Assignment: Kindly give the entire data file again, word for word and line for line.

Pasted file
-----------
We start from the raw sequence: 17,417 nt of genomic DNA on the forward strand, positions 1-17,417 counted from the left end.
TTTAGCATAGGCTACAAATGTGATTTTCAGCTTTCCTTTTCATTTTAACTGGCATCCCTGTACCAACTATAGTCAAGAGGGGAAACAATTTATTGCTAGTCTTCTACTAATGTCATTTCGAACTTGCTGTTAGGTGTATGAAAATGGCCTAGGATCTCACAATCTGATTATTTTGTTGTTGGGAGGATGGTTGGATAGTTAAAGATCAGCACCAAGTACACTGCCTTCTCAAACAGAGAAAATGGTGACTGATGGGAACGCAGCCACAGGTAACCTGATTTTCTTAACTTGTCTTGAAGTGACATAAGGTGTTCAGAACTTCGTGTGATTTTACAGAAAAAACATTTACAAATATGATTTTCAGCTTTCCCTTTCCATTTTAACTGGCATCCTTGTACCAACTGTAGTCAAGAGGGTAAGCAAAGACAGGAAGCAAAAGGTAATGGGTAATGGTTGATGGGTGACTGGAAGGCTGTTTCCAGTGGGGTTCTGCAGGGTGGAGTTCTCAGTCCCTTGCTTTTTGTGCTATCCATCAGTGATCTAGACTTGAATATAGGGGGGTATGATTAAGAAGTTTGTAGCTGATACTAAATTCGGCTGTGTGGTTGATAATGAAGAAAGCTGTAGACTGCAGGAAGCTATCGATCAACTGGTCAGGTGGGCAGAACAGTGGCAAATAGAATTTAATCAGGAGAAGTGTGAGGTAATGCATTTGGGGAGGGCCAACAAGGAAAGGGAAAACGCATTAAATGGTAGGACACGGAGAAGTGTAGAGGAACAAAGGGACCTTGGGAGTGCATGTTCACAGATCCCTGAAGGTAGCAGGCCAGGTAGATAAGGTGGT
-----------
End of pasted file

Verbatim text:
We start from the raw sequence: 17,417 nt of genomic DNA on the forward strand, positions 1-17,417 counted from the left end.
TTTAGCATAGGCTACAAATGTGATTTTCAGCTTTCCTTTTCATTTTAACTGGCATCCCTGTACCAACTATAGTCAAGAGGGGAAACAATTTATTGCTAGTCTTCTACTAATGTCATTTCGAACTTGCTGTTAGGTGTATGAAAATGGCCTAGGATCTCACAATCTGATTATTTTGTTGTTGGGAGGATGGTTGGATAGTTAAAGATCAGCACCAAGTACACTGCCTTCTCAAACAGAGAAAATGGTGACTGATGGGAACGCAGCCACAGGTAACCTGATTTTCTTAACTTGTCTTGAAGTGACATAAGGTGTTCAGAACTTCGTGTGATTTTACAGAAAAAACATTTACAAATATGATTTTCAGCTTTCCCTTTCCATTTTAACTGGCATCCTTGTACCAACTGTAGTCAAGAGGGTAAGCAAAGACAGGAAGCAAAAGGTAATGGGTAATGGTTGATGGGTGACTGGAAGGCTGTTTCCAGTGGGGTTCTGCAGGGTGGAGTTCTCAGTCCCTTGCTTTTTGTGCTATCCATCAGTGATCTAGACTTGAATATAGGGGGGTATGATTAAGAAGTTTGTAGCTGATACTAAATTCGGCTGTGTGGTTGATAATGAAGAAAGCTGTAGACTGCAGGAAGCTATCGATCAACTGGTCAGGTGGGCAGAACAGTGGCAAATAGAATTTAATCAGGAGAAGTGTGAGGTAATGCATTTGGGGAGGGCCAACAAGGAAAGGGAAAACGCATTAAATGGTAGGACACGGAGAAGTGTAGAGGAACAAAGGGACCTTGGGAGTGCATGTTCACAGATCCCTGAAGGTAGCAGGCCAGGTAGATAAGGTGGT